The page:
Spotlight On Alice Guy-Blaché
First Female Director
· The first woman director
· One of the first fiction filmmakers.
· The first director to film a narrative story.
· She was probably the first female filmmaker in the world.
· One of the first filmmakers to have a cast of all African American actors.
· She was a French pioneer filmmaker.
· Years Active from the late 19th century: 1894–1922
Alice Guy-Blaché (also known as Alice Guy)
(July 1, 1873 – March 24, 1968)
The first time I had ever heard her name was when Amy Harrison asked me, “Do you know who Alice Guy is?” I said no. Amy replied, “She’s the very first female film director and one of the first filmmakers.” I had no idea.
I was intrigued to learn who she was, but embarrassed that I did not know about Alice Guy-Blaché. I sat down, turned on Netflix, and watched the documentary Be Natural: The Untold Story of Alice Guy- Blaché (2018).
Synopsis of the Film on Netflix: Be Natural : The Untold Story of Alice Guy-Blaché is a two-hour feature documentary, narrated by Jodie Foster, investigating the full scope of the life and work of cinema's first female director, screenwriter, producer, and studio owner Alice Guy-Blaché.
After watching the documentary, I realized that women directors/filmmakers coming before us have opened the door to this brilliant, magical, powerful world of filmmaking. Alice Guy didn’t ask if it was okay to be a female director, she never thought to knock on the door, she just walked through it, picked up a camera and made movies. I am grateful that she took that first step for all of us. She truly is an inspiration and I appreciate knowing who she is. Thank you, Amy Harrison, for the introduction.
She was artistic director and a co-founder of Solax Studios in Flushing, New York. In 1912, Solax invested $100,000 for a new studio in Fort Lee, New Jersey, the center of American filmmaking prior to the establishment of Hollywood. That year, she made the film A Fool and His Money; probably the first film to have an all-African-American cast. The film is now at the National Center for Film and Video Preservation at the American Film Institute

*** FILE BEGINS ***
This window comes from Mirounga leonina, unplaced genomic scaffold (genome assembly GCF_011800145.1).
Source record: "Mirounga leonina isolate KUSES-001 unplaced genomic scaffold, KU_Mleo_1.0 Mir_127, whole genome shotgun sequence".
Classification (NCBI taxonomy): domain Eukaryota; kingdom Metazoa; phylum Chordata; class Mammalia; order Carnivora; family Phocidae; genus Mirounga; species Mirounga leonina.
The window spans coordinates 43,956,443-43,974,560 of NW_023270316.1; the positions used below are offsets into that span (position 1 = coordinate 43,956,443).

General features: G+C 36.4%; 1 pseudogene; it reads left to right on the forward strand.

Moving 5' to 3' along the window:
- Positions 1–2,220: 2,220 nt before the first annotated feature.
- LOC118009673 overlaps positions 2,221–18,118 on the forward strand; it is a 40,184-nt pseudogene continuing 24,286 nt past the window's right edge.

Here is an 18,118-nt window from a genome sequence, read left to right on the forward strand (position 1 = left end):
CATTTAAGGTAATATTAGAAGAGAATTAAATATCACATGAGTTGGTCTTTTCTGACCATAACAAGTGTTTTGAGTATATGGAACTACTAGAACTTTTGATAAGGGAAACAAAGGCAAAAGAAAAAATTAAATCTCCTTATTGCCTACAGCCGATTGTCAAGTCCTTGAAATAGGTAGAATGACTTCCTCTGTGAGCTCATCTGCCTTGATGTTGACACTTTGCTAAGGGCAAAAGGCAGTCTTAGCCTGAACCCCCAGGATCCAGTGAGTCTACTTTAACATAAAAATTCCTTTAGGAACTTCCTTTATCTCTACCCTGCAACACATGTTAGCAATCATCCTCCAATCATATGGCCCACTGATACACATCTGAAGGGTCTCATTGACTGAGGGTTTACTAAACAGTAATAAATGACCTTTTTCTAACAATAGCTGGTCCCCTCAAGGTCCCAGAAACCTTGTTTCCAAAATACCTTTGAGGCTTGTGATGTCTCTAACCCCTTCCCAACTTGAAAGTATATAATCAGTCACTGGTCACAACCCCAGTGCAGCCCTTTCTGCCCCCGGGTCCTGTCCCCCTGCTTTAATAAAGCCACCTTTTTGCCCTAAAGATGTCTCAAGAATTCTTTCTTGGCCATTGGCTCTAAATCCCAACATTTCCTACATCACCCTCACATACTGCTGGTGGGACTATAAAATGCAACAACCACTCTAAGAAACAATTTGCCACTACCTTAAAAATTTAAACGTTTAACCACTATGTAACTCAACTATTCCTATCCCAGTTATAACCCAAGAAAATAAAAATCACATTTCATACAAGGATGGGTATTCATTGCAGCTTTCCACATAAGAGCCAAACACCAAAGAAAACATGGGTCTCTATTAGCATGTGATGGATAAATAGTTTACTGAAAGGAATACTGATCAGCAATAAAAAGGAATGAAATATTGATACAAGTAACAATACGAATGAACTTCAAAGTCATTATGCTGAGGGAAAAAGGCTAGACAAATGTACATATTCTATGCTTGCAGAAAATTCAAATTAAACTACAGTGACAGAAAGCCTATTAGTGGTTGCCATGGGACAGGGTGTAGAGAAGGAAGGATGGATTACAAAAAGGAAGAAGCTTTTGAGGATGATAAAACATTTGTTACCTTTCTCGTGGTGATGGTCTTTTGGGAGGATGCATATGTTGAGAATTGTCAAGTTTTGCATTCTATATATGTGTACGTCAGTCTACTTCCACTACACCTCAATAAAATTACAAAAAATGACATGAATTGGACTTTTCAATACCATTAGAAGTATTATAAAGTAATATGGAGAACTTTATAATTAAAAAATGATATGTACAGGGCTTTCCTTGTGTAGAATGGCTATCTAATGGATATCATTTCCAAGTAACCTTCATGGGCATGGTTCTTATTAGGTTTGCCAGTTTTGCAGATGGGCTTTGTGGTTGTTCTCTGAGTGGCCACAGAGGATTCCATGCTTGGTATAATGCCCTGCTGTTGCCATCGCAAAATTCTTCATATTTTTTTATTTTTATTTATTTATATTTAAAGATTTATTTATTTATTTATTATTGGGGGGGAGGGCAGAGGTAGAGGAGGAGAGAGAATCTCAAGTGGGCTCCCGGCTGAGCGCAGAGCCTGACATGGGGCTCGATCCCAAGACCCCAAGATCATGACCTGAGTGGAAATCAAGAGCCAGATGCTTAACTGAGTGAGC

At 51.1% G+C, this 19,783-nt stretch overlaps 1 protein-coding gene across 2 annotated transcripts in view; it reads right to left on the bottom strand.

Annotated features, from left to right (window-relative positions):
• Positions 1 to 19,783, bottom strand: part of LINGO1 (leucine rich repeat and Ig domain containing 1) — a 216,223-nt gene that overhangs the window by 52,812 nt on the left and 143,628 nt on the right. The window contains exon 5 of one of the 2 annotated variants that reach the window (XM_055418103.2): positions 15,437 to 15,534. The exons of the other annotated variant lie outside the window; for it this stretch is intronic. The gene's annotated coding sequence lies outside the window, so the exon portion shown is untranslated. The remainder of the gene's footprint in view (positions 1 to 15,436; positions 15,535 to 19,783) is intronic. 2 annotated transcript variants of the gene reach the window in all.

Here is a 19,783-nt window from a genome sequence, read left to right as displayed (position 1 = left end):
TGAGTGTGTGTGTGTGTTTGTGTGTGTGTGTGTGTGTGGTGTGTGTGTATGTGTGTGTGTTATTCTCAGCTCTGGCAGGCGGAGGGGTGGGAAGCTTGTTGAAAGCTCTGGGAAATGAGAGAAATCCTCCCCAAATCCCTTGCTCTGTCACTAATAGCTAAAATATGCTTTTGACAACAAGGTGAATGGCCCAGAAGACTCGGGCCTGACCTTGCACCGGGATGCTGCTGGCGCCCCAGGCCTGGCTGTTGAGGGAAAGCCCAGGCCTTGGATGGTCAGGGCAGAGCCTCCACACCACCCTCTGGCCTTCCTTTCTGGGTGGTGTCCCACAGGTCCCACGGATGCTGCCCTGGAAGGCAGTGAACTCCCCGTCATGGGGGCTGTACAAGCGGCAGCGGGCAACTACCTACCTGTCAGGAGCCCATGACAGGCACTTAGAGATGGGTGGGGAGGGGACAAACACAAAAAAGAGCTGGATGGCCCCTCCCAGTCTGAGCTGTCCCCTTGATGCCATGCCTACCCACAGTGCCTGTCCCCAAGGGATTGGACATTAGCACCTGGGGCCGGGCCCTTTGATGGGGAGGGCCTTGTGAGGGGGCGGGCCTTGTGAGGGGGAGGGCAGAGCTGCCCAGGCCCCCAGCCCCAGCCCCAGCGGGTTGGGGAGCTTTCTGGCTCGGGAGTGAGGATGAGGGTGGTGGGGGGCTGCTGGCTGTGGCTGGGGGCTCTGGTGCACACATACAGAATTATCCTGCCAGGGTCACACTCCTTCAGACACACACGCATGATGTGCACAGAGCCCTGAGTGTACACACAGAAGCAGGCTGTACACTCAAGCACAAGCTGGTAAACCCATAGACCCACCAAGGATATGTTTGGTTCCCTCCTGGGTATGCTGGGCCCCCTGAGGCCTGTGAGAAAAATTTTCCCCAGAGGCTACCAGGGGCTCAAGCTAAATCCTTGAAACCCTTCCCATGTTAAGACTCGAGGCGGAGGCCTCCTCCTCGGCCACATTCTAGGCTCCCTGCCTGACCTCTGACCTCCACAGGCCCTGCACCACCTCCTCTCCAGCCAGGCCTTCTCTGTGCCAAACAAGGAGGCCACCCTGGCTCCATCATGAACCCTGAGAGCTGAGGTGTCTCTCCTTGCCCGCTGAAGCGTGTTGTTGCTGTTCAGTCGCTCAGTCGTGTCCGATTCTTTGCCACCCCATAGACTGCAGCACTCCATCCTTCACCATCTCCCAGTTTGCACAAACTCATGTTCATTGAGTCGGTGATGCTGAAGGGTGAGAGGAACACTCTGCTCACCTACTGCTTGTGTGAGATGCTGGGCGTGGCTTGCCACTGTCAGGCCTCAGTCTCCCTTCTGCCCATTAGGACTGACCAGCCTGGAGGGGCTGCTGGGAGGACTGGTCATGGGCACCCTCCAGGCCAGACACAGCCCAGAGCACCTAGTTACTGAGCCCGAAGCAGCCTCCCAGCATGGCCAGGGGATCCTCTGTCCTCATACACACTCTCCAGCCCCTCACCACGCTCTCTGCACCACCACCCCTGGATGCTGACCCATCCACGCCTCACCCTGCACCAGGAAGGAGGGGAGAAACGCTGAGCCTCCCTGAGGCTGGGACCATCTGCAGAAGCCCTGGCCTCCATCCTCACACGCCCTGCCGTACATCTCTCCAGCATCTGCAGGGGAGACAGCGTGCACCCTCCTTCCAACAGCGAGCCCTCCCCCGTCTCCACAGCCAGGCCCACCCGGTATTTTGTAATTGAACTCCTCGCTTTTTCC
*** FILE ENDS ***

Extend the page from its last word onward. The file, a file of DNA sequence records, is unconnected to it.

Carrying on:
Hired as Léon Gaumont’s secretary, Guy directed her first moving picture, La Fée aux choux (“The Cabbage Fairy”), in 1896 to demonstrate the entertainment possibilities of the motion-picture camera manufactured by her employer. (Many historians support Guy’s claim that her fairy tale preceded the story films of Georges Méliès, but a few date her film to as late as 1900.) She soon thereafter became the Gaumont film company’s head of production, directing nearly all the Gaumont films made until 1905, when the company’s growth necessitated her hiring additional directors.
Most of the early Gaumont films were inexpensively produced and ran for only a minute or two, but about 1901 Guy began working on slightly longer, more elaborate projects, notably Esmeralda (1905), based on Victor Hugo’s The Hunchback of Notre Dame, and La Vie du Christ (1906; “The Life of Christ”). She experimented with cinematic tricks and learned through experience to mask off parts of the film picture, use double exposures, and run film backward to achieve certain desired effects. From 1906 to 1907 she directed about 100 short “sound” pictures, using Gaumont’s Chronophone, which synchronized the filmed image with sound recorded on a wax cylinder.
In 1907 Guy married cameraman Herbert Blaché and followed him to the United States, where in 1910 she established the financially and critically successful Solax Company. As president of Solax, she directed 40 to 50 films and supervised nearly 300 other productions. By 1912 the company had outgrown its original site in Flushing, New York, so she built a new, state-of-the-art studio in Fort Lee, New Jersey. In 1913, however, she and her husband established a new company, and Solax closed the next year. Guy-Blaché continued to direct for her husband’s companies, and when changes in the industry put the Blachés and other independents out of business, she worked briefly for some of the bigger studios.
Guy-Blaché moved to France with her two children in 1922 after her marriage failed. She was unable to find work in the film industry there, however. Indeed, as time passed, she discovered that many of her accomplishments had been forgotten or, worse, had been credited to one of her male colleagues. The French government belatedly awarded her the Legion of Honour in 1953. In 1964 she returned to the United States, where she remained until her death. Her memoirs, Autobiographie d’une pionnière du cinéma, 1873–1968 (The Memoires of Alice Guy Blaché; 1986) were published in 1976, but only a handful of the hundreds of films she made survive.
If you know about Alice Guy-Blaché, I’d like to hear your thoughts in the comments section below. If you don't know about her, I highly suggest you watch the documentary Be Natural: The Untold Story of Alice Guy- Blaché (2018).
Women In Film
San Francisco Bay Area